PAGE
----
Cayman is torn on whether to alter speed limits across the island.
According to the latest Caymanian Compass online poll, 44.1 percent of the 356 respondents said that current speed limits were “about right.” On the other hand, 52.8 percent thought the speed limits should be altered either up or down, or dependent on population density, while 3.1 per cent of respondents clicked the “other” option.
The complex issue drew many comments from all sides, no matter on which side of the pie they ended up.
The “other” section comprised a rather vocal set of contributors. One poll participant called for “police presence on our roads.”
“Everyday I get passed by motorists in such a hurry,” read the comment. “It’s such a small Island, how late can you really be? It’s out of control.”
Another contributor pointed to the fact that some irresponsible drivers would not be deterred no matter what the law books said.
“The people who are killing themselves and others in high-speed collisions obviously have no regard for laws,” read the comment. “The implementation of stricter laws will only hinder law abiding citizens. It is the same concept as making guns illegal, it simply has little/no positive effect on society. Criminals are not stopped by laws, but by enforcement.”
The large minority who felt speed limits were “about right” were also in thoughtful mode.
“People need to abide by speed limits in place, I find most people speed and there’s a general lack of consideration for other drivers/pedestrians,” wrote one commenter.
Investment in infrastructure was the theme for another participant, who wrote, “If they add lanes to the roads they can increase the speed limit.”
Of those who thought all the limits could be raised, pragmatism seemed at the fore.
“In practice,” mused one respondent, “25 mph becomes 40 mph. In practice, 40 mph becomes 50 mph. 50 mph also saves gasoline, the motor is more efficient in the range of 50-55 mph.”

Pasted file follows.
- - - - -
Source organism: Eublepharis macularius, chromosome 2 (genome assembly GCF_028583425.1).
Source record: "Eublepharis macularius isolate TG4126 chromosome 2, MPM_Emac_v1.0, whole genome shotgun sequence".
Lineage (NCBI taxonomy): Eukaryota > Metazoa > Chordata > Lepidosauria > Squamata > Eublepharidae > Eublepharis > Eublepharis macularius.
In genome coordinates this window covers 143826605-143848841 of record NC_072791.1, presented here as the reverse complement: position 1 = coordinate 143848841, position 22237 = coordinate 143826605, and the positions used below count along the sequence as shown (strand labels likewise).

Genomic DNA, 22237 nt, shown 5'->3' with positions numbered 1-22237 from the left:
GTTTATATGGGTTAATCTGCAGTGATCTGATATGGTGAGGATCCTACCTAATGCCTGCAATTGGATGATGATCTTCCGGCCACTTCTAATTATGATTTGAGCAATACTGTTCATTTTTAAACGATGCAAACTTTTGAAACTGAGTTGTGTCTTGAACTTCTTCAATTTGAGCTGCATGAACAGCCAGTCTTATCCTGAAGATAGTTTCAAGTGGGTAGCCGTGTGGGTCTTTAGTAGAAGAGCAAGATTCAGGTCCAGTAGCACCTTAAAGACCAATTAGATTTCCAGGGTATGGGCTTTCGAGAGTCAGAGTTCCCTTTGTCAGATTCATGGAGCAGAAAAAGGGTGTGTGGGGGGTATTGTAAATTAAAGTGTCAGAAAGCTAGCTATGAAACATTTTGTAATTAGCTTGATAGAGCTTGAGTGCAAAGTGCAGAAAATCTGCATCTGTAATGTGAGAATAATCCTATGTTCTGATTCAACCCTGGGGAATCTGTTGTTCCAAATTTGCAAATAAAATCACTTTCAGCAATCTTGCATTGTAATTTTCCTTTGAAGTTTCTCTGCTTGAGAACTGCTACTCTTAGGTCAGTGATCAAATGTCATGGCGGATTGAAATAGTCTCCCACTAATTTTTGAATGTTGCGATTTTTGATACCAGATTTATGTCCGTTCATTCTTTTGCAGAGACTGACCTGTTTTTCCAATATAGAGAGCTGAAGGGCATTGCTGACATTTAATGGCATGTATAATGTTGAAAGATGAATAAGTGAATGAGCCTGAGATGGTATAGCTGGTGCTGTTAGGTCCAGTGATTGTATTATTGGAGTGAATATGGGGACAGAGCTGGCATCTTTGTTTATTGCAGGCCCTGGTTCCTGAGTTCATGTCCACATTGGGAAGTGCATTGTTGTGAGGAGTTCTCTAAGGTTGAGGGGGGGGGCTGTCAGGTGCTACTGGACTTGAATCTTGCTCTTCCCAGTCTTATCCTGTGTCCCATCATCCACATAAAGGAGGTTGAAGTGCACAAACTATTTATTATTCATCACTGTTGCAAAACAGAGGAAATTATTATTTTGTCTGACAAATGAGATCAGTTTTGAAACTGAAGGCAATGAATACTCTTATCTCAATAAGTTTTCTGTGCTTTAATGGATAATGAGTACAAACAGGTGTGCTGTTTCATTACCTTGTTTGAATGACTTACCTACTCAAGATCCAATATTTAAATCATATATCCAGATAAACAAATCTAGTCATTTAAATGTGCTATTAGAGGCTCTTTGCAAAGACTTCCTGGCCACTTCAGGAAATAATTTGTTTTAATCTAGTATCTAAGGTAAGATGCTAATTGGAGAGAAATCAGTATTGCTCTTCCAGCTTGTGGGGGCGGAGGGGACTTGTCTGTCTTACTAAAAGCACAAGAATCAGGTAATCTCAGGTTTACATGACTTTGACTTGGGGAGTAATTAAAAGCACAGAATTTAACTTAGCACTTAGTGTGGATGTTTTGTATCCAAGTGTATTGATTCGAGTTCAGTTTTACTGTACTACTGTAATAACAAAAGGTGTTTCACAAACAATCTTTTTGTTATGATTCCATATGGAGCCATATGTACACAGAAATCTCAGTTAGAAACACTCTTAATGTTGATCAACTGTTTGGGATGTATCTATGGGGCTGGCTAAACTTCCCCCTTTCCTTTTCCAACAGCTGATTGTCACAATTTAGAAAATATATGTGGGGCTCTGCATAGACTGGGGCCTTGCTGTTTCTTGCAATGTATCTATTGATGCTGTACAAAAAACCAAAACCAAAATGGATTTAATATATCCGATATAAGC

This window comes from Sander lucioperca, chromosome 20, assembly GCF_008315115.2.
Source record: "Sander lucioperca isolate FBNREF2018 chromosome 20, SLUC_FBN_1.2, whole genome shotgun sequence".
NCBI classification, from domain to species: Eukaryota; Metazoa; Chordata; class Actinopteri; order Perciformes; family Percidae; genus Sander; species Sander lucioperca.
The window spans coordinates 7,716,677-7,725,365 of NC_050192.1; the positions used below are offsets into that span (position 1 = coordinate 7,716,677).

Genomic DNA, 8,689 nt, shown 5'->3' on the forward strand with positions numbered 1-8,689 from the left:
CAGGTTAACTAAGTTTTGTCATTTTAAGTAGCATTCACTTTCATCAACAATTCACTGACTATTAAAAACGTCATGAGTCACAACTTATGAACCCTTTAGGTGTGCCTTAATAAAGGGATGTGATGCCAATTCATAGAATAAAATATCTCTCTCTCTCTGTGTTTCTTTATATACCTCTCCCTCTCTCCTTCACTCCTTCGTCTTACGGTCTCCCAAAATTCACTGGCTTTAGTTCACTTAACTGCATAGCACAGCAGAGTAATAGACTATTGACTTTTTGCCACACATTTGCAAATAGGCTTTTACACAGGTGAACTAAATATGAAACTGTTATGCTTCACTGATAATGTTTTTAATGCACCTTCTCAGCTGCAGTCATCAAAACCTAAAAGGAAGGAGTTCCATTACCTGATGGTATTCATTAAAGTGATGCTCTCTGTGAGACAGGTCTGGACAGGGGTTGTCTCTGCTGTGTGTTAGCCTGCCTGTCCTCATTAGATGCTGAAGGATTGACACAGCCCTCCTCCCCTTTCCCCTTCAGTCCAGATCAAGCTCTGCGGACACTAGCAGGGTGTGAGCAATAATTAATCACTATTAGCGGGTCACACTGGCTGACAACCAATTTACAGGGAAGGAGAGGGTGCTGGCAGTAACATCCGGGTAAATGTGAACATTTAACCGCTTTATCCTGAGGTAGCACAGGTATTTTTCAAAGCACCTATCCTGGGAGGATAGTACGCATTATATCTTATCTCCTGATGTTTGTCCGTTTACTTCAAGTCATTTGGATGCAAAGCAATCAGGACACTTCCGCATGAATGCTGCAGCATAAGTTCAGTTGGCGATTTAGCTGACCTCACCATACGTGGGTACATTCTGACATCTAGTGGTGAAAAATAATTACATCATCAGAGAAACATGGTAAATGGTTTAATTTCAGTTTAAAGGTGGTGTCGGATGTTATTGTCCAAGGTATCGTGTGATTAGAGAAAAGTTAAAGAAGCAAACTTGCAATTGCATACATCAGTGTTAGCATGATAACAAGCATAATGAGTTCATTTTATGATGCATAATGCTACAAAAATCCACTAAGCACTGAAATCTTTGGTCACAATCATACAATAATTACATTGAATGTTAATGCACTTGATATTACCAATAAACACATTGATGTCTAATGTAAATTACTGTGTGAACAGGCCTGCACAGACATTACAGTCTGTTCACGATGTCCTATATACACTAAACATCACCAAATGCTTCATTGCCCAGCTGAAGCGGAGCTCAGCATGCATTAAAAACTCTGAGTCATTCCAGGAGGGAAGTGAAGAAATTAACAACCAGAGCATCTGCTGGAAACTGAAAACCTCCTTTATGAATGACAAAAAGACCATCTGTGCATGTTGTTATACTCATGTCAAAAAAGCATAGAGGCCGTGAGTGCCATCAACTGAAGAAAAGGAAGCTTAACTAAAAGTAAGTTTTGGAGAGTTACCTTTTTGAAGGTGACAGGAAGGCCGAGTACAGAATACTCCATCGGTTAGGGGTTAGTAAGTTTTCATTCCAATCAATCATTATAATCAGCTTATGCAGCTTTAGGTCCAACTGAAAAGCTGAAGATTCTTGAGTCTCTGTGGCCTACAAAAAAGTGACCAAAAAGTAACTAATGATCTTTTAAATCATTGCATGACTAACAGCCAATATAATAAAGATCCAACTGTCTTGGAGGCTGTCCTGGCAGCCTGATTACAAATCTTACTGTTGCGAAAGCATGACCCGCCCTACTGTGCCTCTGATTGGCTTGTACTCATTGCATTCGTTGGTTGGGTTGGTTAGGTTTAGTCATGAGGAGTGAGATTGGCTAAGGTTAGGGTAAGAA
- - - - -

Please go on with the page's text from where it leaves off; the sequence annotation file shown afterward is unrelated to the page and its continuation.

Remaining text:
Financial considerations also were a measure of whether to alter the current scenario or not, for one person at least.
“Limits are already low and reducing them further will force people to pay fines. Speed limits below 40 mph are not reasonable. All accidents happen either for speeding (much above 50-60-70 mph) and not because people are following the currently allowed limits.”
Roads, said another commenter, were of “good enough quality to allow an increase,” but according to another who checked the “raise all limits” option, “We don’t want to be Bermuda.”
Those who felt speed limits should be lowered also had some points to make, one on driving in general in a list of grievances common to many familiar with Cayman driving.
“People also need to heed basic road rules also,” began the comment. “[For example,] do not enter [a] roundabout unless you can exit, do not block junctions, allow pedestrians (and chickens, lol) to cross safely on the crosswalks, use indicators, learn to be in the right lane when entering roundabouts, arrows mean MERGE, not muscle your way in after lane hopping the ones that are actually using the correct lane. It is not our fault you are late!
“Please stop tailgating me, you do not leave just one foot per 10 mph it is (I think) one car length per 10 mph, especially if raining. We need to start putting points on people’s driving licenses and make them pay higher insurance than the ones that are trying to drive safely!”
Put simply, according to another person who felt speed limits should be lowered, it was a basic safety option. “Too many fatalities, what is the rush?” the writer enquired.
An option on the poll was that speed limits should be dependent on population densities. This also drew some comments on notorious bottlenecks that have developed on-island over the years.
“In areas where the speed limit is 50 mph, keep as is,” wrote a commenter.
“These are safe, low-density areas. West Bay Road on the other hand should go down to 30 mph and speed bumps should be introduced to slow traffic. People still drive dangerously down that road! Some roads, like the little Camana Bay single-lane stretch linking the two roundabouts, don’t seem to have a speed limit posted at all and people speed down that stretch. No wonder there are accidents – even saw one car driving down the road the wrong way!”
Reducing the speed limit down the Seven Mile Beach/West Bay Road area was a common theme of the comments in this category.
A commenter who had voted for “Other” summed up the discussion. “The speed limits are fine,” wrote the participant. “It’s the irresponsible drivers who are the hazard. Barriers need to be put down center lanes so people will not overtake on West Bay Road or the Bypass.”
Next week’s poll question:
Who do you think should be directly responsible for hiring Cayman Islands civil servants?
Government department directors (explain)
Civil service chief officers and deputy governor (explain)
Elected politicians (explain)
The governor’s office (explain)
To participate, visit www.cayCompass.com.